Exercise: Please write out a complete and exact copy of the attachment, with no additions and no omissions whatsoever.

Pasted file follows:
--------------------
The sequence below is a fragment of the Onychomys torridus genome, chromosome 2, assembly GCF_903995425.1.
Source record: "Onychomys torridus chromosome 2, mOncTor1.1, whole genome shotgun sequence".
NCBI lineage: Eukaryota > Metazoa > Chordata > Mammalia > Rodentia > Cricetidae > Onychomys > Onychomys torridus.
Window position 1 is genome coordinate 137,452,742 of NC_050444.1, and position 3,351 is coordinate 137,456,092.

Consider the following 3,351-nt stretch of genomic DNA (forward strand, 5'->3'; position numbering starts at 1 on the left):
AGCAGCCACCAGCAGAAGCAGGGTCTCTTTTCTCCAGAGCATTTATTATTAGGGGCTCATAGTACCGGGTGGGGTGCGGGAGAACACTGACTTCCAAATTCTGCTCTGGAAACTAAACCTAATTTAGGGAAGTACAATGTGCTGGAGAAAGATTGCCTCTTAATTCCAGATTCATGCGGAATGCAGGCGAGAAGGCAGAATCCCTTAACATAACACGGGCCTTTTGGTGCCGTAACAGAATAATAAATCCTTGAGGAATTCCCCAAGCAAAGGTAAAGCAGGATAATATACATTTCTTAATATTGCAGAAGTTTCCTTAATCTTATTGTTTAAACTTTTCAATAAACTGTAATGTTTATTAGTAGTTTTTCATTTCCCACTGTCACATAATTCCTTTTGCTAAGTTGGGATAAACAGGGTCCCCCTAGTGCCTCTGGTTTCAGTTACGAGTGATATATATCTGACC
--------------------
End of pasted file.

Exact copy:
The sequence below is a fragment of the Onychomys torridus genome, chromosome 2, assembly GCF_903995425.1.
Source record: "Onychomys torridus chromosome 2, mOncTor1.1, whole genome shotgun sequence".
NCBI lineage: Eukaryota > Metazoa > Chordata > Mammalia > Rodentia > Cricetidae > Onychomys > Onychomys torridus.
Window position 1 is genome coordinate 137,452,742 of NC_050444.1, and position 3,351 is coordinate 137,456,092.

Consider the following 3,351-nt stretch of genomic DNA (forward strand, 5'->3'; position numbering starts at 1 on the left):
AGCAGCCACCAGCAGAAGCAGGGTCTCTTTTCTCCAGAGCATTTATTATTAGGGGCTCATAGTACCGGGTGGGGTGCGGGAGAACACTGACTTCCAAATTCTGCTCTGGAAACTAAACCTAATTTAGGGAAGTACAATGTGCTGGAGAAAGATTGCCTCTTAATTCCAGATTCATGCGGAATGCAGGCGAGAAGGCAGAATCCCTTAACATAACACGGGCCTTTTGGTGCCGTAACAGAATAATAAATCCTTGAGGAATTCCCCAAGCAAAGGTAAAGCAGGATAATATACATTTCTTAATATTGCAGAAGTTTCCTTAATCTTATTGTTTAAACTTTTCAATAAACTGTAATGTTTATTAGTAGTTTTTCATTTCCCACTGTCACATAATTCCTTTTGCTAAGTTGGGATAAACAGGGTCCCCCTAGTGCCTCTGGTTTCAGTTACGAGTGATATATATCTGACC